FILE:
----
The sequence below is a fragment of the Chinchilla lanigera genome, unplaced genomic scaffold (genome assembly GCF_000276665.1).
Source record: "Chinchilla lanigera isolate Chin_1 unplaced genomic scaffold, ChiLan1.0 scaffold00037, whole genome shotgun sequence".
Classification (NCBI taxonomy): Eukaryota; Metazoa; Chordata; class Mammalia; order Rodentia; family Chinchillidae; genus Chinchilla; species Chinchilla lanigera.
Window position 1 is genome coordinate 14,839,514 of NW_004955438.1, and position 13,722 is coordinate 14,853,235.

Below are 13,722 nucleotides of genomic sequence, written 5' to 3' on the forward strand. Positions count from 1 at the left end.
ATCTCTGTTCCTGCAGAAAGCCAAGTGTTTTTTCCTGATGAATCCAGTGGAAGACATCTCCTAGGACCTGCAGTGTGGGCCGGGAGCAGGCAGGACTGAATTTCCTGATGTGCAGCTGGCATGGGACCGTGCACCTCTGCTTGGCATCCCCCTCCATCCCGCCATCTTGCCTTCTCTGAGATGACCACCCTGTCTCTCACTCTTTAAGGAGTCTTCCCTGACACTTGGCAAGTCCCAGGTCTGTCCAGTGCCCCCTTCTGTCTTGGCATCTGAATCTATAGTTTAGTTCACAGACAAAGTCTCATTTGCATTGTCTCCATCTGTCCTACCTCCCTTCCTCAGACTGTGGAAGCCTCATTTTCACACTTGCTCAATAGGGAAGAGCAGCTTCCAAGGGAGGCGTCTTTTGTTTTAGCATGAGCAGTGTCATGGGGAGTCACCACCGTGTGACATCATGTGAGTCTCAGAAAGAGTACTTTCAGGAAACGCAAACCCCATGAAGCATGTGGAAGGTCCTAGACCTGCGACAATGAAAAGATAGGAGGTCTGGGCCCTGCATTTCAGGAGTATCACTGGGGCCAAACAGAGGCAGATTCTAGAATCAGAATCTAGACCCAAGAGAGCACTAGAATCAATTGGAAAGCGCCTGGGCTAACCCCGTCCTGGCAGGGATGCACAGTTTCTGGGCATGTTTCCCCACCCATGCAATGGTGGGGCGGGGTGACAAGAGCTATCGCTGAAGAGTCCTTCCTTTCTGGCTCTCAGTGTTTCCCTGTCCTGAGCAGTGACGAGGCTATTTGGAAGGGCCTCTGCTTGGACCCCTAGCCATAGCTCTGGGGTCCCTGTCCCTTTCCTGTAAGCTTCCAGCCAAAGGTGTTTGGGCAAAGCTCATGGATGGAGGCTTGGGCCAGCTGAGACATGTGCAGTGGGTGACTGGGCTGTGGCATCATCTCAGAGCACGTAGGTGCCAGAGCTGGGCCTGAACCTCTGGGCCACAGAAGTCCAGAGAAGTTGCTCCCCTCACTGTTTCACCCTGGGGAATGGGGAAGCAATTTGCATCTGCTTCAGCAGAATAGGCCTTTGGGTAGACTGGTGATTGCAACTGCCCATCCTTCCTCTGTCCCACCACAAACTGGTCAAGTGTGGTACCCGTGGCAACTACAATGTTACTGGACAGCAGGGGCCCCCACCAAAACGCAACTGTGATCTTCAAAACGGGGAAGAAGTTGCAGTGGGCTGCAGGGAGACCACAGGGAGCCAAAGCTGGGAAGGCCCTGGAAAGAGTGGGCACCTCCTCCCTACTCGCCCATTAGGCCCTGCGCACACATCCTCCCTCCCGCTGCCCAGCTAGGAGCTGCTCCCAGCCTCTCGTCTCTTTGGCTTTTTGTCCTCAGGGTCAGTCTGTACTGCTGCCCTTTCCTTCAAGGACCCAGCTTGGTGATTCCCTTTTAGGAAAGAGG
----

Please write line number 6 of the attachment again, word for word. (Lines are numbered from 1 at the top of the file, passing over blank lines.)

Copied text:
ATCTCTGTTCCTGCAGAAAGCCAAGTGTTTTTTCCTGATGAATCCAGTGGAAGACATCTCCTAGGACCTGCAGTGTGGGCCGGGAGCAGGCAGGACTGAATTTCCTGATGTGCAGCTGGCATGGGACCGTGCACCTCTGCTTGGCATCCCCCTCCATCCCGCCATCTTGCCTTCTCTGAGATGACCACCCTGTCTCTCACTCTTTAAGGAGTCTTCCCTGACACTTGGCAAGTCCCAGGTCTGTCCAGTGCCCCCTTCTGTCTTGGCATCTGAATCTATAGTTTAGTTCACAGACAAAGTCTCATTTGCATTGTCTCCATCTGTCCTACCTCCCTTCCTCAGACTGTGGAAGCCTCATTTTCACACTTGCTCAATAGGGAAGAGCAGCTTCCAAGGGAGGCGTCTTTTGTTTTAGCATGAGCAGTGTCATGGGGAGTCACCACCGTGTGACATCATGTGAGTCTCAGAAAGAGTACTTTCAGGAAACGCAAACCCCATGAAGCATGTGGAAGGTCCTAGACCTGCGACAATGAAAAGATAGGAGGTCTGGGCCCTGCATTTCAGGAGTATCACTGGGGCCAAACAGAGGCAGATTCTAGAATCAGAATCTAGACCCAAGAGAGCACTAGAATCAATTGGAAAGCGCCTGGGCTAACCCCGTCCTGGCAGGGATGCACAGTTTCTGGGCATGTTTCCCCACCCATGCAATGGTGGGGCGGGGTGACAAGAGCTATCGCTGAAGAGTCCTTCCTTTCTGGCTCTCAGTGTTTCCCTGTCCTGAGCAGTGACGAGGCTATTTGGAAGGGCCTCTGCTTGGACCCCTAGCCATAGCTCTGGGGTCCCTGTCCCTTTCCTGTAAGCTTCCAGCCAAAGGTGTTTGGGCAAAGCTCATGGATGGAGGCTTGGGCCAGCTGAGACATGTGCAGTGGGTGACTGGGCTGTGGCATCATCTCAGAGCACGTAGGTGCCAGAGCTGGGCCTGAACCTCTGGGCCACAGAAGTCCAGAGAAGTTGCTCCCCTCACTGTTTCACCCTGGGGAATGGGGAAGCAATTTGCATCTGCTTCAGCAGAATAGGCCTTTGGGTAGACTGGTGATTGCAACTGCCCATCCTTCCTCTGTCCCACCACAAACTGGTCAAGTGTGGTACCCGTGGCAACTACAATGTTACTGGACAGCAGGGGCCCCCACCAAAACGCAACTGTGATCTTCAAAACGGGGAAGAAGTTGCAGTGGGCTGCAGGGAGACCACAGGGAGCCAAAGCTGGGAAGGCCCTGGAAAGAGTGGGCACCTCCTCCCTACTCGCCCATTAGGCCCTGCGCACACATCCTCCCTCCCGCTGCCCAGCTAGGAGCTGCTCCCAGCCTCTCGTCTCTTTGGCTTTTTGTCCTCAGGGTCAGTCTGTACTGCTGCCCTTTCCTTCAAGGACCCAGCTTGGTGATTCCCTTTTAGGAAAGAGG